Rudy Komon Art Gallery, Sydney (stock 3432) (label verso)
Australian Paintings, Geoff K. Gray, Sydney, 13 February 1974, Lot No. 124, as Portrait in the Art Gallery, illustrated.
Private collection, Singapore, acquired from the above Sotheby’s Australia
Acquired from the above by the present owner in August 2018
Jeffrey Smart, South Yarra Gallery, Melbourne, 19 April 1966, no. 5, illustrated (front cover).
Jeffrey Smart, Redfern Gallery, London, 7 February - 4 March 1967, no. 3, as Portrait in the Art Gallery
Jeffrey Smart: Recent Paintings, The Macquarie Galleries, Sydney, 31 May - 12 June 1967, no. 3.
Paintings of People, Von Bertouch Galleries, Newcastle, 18 August - 5 September 1967, no. 12, as Portrait in the Art Gallery
Jeffrey Smart – Constructed World, Art Gallery of New South Wales, Sydney, 11 May – 29 May 2019
Peter Quartermaine, Jeffrey Smart, Gryphon Books, Melbourne, 1983, p. 93, cat. no. 445, ‘In the Art Gallery,’ p. 109.
Christopher Allen ???Barry Pearce, Jeffrey Smart (rev. ed.), The Beagle Press, Sydney, 2011, p. 73 (illustrated), ‘In the Art Gallery’
Portrait in the art museum comes from a body of work made in the mid-1960s when Smart lived and worked in Italy and briefly visited Spain. He likely began the painting while staying with fellow artists Paul Haefliger and Jean Bellette in Soller, Majorca, in the summer of 1965. A rare interior scene from this period, the painting is distinctively austere, but balanced with a sense of visual play. The exposed and painterly surface of the green wall pushes the eye to the imperious figure looking down from the balcony and along the wall to the red fire extinguisher on the right.
The bareness of the scene is beautifully offset by the trompe l'œil effect of the painting on the wall that doubles as a window to grey skies and urban sprawl. Like the many road signs and hazard icons that recur in Smart’s paintings, the fire extinguisher (which appears again in a later painting, The Garage Attendant, 1981) draws attention to the aesthetic qualities of a paradoxically bright but easily overlooked object. The same could be said of the human figure in much of Smart’s work – a key element, but never quite the centre of the artist’s attention.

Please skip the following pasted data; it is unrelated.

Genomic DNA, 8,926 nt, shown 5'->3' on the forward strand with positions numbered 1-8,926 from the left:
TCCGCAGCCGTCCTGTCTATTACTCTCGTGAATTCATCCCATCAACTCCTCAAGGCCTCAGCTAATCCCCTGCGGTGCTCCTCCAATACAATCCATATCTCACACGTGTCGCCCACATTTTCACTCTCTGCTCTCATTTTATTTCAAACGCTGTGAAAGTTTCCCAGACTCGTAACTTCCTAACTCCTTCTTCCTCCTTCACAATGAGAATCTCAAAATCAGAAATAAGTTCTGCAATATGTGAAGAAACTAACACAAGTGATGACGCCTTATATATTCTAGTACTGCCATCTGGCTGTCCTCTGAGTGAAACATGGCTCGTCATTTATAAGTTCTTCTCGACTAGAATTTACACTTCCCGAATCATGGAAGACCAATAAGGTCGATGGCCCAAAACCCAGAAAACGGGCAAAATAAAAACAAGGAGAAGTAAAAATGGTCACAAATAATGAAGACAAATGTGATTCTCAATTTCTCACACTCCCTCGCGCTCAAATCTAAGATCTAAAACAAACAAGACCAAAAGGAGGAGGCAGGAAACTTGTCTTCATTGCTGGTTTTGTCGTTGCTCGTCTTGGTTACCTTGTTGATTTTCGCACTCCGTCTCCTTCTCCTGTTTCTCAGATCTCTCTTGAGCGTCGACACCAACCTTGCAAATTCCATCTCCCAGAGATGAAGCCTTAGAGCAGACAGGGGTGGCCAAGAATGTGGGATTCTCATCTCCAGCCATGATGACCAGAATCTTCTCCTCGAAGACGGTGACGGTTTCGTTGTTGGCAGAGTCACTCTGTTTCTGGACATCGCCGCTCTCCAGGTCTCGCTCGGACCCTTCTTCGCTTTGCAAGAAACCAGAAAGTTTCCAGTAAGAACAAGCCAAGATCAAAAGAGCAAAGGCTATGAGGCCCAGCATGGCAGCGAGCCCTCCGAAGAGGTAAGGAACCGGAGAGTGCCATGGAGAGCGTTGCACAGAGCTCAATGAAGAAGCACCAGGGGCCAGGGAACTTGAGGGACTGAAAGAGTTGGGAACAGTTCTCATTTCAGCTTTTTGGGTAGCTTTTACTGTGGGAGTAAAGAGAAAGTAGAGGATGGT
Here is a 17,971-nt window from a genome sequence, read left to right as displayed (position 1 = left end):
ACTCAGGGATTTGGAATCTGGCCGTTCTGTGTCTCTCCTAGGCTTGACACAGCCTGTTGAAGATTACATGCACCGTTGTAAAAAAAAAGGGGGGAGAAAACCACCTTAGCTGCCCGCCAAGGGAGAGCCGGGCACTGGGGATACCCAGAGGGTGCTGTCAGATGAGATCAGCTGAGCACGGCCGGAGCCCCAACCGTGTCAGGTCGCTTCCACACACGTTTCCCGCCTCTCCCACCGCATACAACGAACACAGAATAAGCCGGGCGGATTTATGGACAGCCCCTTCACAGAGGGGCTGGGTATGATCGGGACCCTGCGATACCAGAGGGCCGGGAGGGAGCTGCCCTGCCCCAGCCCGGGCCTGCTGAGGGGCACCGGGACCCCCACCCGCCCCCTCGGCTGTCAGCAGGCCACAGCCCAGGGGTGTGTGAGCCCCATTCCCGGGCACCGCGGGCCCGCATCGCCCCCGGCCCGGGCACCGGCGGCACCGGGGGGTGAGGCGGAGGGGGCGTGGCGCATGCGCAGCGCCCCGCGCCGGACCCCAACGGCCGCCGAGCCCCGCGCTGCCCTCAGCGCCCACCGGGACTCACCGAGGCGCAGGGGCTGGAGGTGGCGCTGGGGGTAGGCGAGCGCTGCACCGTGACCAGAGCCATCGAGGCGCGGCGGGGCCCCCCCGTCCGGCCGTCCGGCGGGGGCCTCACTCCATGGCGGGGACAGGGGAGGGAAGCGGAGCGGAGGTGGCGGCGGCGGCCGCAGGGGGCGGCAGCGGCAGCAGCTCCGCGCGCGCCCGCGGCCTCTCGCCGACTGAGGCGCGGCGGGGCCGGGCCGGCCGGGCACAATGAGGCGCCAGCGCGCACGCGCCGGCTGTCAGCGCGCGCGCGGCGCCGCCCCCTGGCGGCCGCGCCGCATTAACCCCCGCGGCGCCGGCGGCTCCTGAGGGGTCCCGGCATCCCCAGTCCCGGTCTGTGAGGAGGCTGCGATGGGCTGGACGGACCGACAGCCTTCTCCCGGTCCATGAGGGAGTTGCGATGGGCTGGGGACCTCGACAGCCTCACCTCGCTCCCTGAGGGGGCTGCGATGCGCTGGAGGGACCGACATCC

Like Edward Hopper in the United States, Smart was interested in the unbalanced relationship between human beings and the urban environment. Unlike Hopper, however, Smart’s subjects are all incredibly self-aware, posing in otherwise figureless settings and often staring right at the viewer. In this sense, Smart was highly attuned to the Italian zeitgeist in which he lived and worked. Paintings like this sit in perfect harmony with the cinema of Italian neorealist directors like Michelangelo Antonioni whose work was characterised by the desolation of post-war reconstruction and the lingering of the camera on a close-up or an establishing shot of the landscape. A highly studied and deliberate artist, Smart was an admirer of the compositional strategies of Piero della Francesca and the singularity of purpose from modernists like Morandi and Cezanne.
There are two preparatory sketches, both in the Art Gallery of New South Wales collection, that relate to this painting. The first is a 1964 pen portrait of Smart’s matronly and imperious housekeeper, Giuseppina. The second is a half-length portrait of Smart’s partner at the time, fellow artist Ian Bent. Bent joined Smart in Italy in March 1965 and was a willing model in several of his works from this period, either as the central human figure in the painting, or as the body atop which Smart would transplant the head of another person. In this case, Smart combined Bent’s pose with Giuseppina’s face, peering over the balcony of his imagined museum. In 2019, Portrait in the art museum was displayed with the two preparatory sketches in Jeffrey Smart: Constructed World, Art Gallery of New South Wales, Sydney.
Portrait in the art museum was an obvious favourite for Smart as he chose it as the cover for the catalogue of his 1966 exhibition at South Yarra Gallery, Melbourne. When it was first displayed, the woman wore a sleeveless black gown and the wall a lighter tone. Unsold from its first exhibition, Smart revisited the painting to encourage a buyer, amending the woman’s dress to be sleeved and bright green and repainting the front wall to match. While such a large amount of green is rare across Smart’s oeuvre given the dominance of the built environment over nature, Smart’s works in the 1960s often featured green shadows or skies, as well as fields of grass around urban developments or as the setting for a reclining male figure.
Image courtesy of The estate of Jeffrey Smart